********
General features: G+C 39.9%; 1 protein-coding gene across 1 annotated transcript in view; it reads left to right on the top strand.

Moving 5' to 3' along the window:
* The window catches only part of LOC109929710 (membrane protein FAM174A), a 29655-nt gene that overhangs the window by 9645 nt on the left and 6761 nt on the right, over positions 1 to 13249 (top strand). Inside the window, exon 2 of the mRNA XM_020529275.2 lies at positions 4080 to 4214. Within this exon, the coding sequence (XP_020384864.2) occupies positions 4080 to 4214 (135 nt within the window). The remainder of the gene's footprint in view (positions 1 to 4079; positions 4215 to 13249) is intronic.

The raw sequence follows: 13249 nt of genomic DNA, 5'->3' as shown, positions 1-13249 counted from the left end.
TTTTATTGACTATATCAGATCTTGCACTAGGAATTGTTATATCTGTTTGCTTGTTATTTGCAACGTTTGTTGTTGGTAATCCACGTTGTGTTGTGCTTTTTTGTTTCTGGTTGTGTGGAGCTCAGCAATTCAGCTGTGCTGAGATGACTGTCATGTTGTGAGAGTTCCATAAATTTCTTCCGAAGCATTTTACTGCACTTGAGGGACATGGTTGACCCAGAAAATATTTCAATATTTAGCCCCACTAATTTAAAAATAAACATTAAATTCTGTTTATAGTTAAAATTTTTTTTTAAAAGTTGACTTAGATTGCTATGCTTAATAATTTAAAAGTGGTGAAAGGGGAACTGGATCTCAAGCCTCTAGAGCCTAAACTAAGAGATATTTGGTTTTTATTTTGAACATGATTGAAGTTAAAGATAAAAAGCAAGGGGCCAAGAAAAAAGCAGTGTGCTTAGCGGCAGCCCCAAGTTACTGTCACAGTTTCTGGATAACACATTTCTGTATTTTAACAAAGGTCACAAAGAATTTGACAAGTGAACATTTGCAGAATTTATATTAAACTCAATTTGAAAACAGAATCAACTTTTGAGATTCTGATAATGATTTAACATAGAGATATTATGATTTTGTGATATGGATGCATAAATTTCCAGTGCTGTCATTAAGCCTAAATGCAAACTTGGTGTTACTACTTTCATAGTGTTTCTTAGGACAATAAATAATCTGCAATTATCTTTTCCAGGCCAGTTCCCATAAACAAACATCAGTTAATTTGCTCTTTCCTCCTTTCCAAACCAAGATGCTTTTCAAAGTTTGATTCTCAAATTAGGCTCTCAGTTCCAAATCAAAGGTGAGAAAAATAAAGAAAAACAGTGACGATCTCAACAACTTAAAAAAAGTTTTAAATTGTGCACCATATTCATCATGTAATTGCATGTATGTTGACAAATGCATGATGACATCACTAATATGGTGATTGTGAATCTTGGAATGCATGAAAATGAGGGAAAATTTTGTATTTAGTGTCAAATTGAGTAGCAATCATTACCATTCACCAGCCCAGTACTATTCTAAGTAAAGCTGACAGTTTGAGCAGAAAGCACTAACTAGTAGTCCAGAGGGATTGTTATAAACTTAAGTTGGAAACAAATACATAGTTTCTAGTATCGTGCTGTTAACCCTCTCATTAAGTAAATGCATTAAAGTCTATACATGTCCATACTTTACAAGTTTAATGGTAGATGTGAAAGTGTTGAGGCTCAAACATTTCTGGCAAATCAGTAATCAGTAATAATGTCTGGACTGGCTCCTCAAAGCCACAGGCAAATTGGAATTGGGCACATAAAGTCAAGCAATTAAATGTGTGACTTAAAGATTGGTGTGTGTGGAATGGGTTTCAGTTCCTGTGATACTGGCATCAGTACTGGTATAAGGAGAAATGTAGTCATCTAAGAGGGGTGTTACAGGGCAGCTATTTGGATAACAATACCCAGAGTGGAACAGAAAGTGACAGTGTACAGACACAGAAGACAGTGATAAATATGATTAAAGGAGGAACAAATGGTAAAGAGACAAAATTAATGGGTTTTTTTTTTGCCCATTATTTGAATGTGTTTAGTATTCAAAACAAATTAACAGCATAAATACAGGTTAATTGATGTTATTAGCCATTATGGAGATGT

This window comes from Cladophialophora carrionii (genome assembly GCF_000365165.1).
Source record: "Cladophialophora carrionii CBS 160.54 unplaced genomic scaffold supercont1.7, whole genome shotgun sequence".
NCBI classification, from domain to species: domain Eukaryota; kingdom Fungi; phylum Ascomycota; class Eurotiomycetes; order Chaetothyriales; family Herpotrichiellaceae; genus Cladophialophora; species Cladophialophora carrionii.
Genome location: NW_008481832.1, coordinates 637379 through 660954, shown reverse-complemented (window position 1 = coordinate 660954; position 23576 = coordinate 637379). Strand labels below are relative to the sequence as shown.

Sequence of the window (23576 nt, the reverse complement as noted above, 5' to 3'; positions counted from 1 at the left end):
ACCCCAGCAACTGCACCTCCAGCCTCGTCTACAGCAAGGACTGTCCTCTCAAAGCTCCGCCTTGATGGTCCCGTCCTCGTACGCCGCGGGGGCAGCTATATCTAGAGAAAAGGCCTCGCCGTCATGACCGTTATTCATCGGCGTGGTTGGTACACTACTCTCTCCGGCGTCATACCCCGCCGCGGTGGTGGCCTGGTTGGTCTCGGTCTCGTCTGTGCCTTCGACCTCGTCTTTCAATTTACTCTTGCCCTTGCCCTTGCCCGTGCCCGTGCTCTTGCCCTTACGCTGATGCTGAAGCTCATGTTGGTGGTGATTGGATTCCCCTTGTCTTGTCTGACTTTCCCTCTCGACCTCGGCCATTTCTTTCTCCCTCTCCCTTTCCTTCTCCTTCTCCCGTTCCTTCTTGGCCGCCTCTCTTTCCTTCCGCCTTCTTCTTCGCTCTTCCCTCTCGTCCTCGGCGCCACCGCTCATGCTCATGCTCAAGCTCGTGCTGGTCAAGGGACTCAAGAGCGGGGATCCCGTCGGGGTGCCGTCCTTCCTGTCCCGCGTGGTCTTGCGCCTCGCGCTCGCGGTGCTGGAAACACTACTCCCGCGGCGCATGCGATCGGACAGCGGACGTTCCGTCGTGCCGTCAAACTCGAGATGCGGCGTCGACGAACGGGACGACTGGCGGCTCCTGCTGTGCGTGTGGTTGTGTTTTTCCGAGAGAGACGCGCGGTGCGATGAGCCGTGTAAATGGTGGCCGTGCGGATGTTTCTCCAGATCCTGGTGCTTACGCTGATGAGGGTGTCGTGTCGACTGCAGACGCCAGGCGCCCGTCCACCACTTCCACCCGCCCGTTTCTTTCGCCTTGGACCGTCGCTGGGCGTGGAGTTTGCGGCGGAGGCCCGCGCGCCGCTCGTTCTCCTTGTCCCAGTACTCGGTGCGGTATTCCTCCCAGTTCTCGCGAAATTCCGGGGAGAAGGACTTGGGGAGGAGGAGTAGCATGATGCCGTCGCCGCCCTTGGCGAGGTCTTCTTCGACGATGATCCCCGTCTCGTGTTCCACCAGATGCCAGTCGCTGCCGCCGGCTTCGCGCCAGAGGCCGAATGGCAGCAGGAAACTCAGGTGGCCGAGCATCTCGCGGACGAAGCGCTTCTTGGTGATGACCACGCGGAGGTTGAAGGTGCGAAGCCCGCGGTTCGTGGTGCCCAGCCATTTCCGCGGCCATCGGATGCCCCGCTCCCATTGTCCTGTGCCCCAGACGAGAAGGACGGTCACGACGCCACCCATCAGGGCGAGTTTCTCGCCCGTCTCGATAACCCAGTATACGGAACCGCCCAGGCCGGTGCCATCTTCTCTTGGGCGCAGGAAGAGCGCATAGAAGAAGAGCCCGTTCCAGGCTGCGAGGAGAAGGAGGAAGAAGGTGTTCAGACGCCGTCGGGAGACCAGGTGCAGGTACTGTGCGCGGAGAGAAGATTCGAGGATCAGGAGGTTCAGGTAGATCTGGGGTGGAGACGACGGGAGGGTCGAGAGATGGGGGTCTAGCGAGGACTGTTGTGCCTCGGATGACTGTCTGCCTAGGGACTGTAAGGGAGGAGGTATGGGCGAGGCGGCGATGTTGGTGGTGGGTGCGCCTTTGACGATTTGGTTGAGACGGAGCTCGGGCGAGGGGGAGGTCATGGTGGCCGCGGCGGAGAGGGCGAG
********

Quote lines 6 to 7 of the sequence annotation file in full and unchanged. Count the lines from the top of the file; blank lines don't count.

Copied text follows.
This window comes from Cladophialophora carrionii (genome assembly GCF_000365165.1).
Source record: "Cladophialophora carrionii CBS 160.54 unplaced genomic scaffold supercont1.7, whole genome shotgun sequence".